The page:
Working for 12 hours in a snowstorm in an aircraft hangar at JFK is the less glamorous side of working in the airline industry. Missing both my children appearing together in the school nativity play that day made it seem even more difficult…
11 years ago after recovering from brain surgery, I resolved to find another way to make it all work. To earn money, have control of my working day and not to miss another important event. So when I returned home to London, I set up my own VA business…my first client was a former employer, a hedge fund manager and the second….the airline.
Since then I’ve often been asked by new and aspiring VAs whether they should take the plunge and leave their job or whether they should build their business gradually. I was lucky enough to have another salary to rely on and I was so keen to leave employment that I didn’t look back. I was also extremely fortunate to have two clients right from the start. However, I’d always advise VAs to build their business while they’re still earning a salary. Running your own business is very hard work but it takes a while – usually – to build a solid client base.
A little advice
The ideal solution is to become an Associate to another VA while you’re marketing your own business. Ideally because you can dip a toe in the water and find out if it’s for you, boost your earnings and build your network.
Once you’ve been in business for a while, it soon becomes apparent that you cannot do everything. Are you going to be a one (wo)man band or do you want to grow? Many VAs choose to work on their own but if you’d like to take time off (without checking emails) and still make a living you have to think big!
During my first year in business, I took on two Associates who are still with me today. They had different skill sets to me and experience in other business sectors and therefore broadened my service offering to clients. One specialised in marketing and market research, the other in social media. I take on more of the research and business development roles for clients and together with the rest of the team (which now numbers 11), we can usually get some help if we need it. If not, we can always find someone who knows. Again, sharing your little black book with your clients is invaluable to them and a great way to make referrals.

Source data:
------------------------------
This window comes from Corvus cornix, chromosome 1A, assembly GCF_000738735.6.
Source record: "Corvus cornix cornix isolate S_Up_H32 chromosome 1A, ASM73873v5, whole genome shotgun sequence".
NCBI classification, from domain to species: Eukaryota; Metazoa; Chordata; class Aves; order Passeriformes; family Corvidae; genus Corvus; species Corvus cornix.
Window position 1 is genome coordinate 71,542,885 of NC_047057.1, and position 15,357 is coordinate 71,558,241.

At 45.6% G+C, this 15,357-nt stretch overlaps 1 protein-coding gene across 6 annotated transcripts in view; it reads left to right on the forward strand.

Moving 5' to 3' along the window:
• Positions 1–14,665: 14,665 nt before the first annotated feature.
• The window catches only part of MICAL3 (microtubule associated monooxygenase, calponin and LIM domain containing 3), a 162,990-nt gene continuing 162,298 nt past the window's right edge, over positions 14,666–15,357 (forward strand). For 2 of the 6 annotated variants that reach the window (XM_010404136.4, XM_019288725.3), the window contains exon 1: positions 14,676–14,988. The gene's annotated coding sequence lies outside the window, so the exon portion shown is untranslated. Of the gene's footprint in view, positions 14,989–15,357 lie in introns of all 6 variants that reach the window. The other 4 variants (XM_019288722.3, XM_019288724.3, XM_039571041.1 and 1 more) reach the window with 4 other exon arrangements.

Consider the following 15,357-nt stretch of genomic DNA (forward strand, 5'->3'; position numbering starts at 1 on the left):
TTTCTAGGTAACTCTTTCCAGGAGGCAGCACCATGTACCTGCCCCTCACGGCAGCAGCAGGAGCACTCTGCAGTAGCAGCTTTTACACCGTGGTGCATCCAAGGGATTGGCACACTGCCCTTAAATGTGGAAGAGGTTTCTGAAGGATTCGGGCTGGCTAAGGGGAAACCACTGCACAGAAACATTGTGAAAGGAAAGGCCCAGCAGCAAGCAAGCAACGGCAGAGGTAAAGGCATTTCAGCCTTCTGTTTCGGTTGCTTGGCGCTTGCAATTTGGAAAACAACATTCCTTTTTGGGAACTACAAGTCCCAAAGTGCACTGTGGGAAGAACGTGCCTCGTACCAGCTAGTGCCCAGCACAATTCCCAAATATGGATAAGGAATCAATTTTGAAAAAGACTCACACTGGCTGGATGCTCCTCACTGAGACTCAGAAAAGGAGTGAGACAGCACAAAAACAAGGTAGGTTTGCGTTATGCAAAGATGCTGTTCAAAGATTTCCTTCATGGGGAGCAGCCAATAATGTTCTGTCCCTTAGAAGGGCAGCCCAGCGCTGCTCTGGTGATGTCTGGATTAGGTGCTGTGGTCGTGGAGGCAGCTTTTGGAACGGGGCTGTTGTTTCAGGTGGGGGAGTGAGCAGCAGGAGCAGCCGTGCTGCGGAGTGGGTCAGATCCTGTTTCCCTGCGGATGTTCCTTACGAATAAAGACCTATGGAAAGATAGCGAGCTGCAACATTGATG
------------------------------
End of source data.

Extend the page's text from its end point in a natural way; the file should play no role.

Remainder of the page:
Working on your own can be isolating but if you have a team of people to talk to, compare notes with and share best practice with, dealing with difficulties isn’t nearly as daunting. Join communities of like-minded business owners and build your own too. Eleven years on, I could not have grown this business without my team.
Of course there are risks in bringing Associates on board - reputation, trust and standards of service must all be considered. If you put contracts in place, manage expectations and communicate regularly with Associates, the rewards far outweigh the benefits.
Our team is spread across the UK, Europe and North America and although we haven’t all met in person, we keep in touch both whilst we’re working on client assignments and also have regular catch up calls. We work remotely and some of our clients have either relocated overseas or launched their business in new overseas markets. Having another VA on the ground means that our clients have also benefited from VA support from someone who has a second language and knowledge of local business customs.
So if you’re at the stage where you’re ready to grow, take the leap and bring an Associate on board. It will give you the opportunity to grow your business, compare notes, share the workload and thrive as a business owner. It could even save your sanity.
Learn more about Susan by visiting her website!
- My Journey As A VA: Pros and Cons of Working With Associates - August 29, 2019
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